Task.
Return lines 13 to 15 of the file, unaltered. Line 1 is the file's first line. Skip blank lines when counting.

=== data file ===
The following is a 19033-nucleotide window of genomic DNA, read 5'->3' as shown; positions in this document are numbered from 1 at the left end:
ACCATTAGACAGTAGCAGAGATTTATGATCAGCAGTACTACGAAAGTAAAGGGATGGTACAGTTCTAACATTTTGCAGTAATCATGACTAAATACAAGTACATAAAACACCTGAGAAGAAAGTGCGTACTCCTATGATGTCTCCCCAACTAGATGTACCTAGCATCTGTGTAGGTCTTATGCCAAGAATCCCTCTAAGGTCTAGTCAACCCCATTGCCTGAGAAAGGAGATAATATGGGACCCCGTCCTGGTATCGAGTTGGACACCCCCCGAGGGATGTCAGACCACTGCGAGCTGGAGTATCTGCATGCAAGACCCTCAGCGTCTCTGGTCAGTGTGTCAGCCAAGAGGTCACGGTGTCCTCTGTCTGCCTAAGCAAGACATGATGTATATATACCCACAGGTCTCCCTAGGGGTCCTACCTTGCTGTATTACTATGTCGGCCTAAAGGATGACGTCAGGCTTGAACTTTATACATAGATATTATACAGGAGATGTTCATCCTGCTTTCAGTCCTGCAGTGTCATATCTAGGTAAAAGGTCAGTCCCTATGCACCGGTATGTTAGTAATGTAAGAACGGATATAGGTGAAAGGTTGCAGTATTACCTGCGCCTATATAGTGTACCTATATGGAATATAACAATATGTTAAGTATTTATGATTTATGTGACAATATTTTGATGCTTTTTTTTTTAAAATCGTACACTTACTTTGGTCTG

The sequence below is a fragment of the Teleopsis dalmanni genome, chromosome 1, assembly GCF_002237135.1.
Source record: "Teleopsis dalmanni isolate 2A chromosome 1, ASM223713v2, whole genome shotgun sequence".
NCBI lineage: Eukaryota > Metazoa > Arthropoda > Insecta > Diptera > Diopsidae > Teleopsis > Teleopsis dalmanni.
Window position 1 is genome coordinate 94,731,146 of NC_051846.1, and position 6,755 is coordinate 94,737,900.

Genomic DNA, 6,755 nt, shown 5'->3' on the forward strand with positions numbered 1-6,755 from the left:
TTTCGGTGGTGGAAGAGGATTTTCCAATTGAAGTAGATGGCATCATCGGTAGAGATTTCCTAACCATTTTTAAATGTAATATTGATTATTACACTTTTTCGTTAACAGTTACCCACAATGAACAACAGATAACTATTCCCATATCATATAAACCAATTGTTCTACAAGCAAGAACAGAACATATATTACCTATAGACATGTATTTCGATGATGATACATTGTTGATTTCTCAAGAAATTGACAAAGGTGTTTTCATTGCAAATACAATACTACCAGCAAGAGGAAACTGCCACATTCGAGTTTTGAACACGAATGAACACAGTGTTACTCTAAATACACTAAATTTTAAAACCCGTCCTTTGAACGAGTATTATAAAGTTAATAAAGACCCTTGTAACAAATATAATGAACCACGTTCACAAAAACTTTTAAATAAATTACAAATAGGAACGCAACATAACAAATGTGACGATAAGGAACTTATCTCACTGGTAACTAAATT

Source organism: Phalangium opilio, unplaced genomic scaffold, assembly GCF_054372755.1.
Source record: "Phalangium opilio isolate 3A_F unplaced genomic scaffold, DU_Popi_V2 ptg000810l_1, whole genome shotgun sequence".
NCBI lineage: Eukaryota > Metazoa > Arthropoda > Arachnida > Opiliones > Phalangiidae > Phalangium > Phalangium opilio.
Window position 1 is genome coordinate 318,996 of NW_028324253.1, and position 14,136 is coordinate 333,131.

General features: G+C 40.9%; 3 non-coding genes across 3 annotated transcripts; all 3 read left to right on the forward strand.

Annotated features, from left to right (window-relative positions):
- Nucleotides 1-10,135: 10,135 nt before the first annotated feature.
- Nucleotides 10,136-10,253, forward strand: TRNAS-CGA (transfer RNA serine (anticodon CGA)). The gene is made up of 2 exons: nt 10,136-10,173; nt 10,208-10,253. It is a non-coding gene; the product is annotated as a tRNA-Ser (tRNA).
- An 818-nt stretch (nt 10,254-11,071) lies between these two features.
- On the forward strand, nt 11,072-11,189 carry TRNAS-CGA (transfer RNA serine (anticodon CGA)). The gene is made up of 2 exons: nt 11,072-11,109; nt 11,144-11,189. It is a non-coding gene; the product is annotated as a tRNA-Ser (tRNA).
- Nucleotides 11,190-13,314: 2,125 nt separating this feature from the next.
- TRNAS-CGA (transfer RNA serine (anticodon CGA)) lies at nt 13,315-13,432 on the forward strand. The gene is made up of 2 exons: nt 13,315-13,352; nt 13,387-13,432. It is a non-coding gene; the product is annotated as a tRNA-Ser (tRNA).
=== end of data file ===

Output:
General features: G+C 40.9%; 3 non-coding genes across 3 annotated transcripts; all 3 read left to right on the forward strand.

Annotated features, from left to right (window-relative positions):
- Nucleotides 1-10,135: 10,135 nt before the first annotated feature.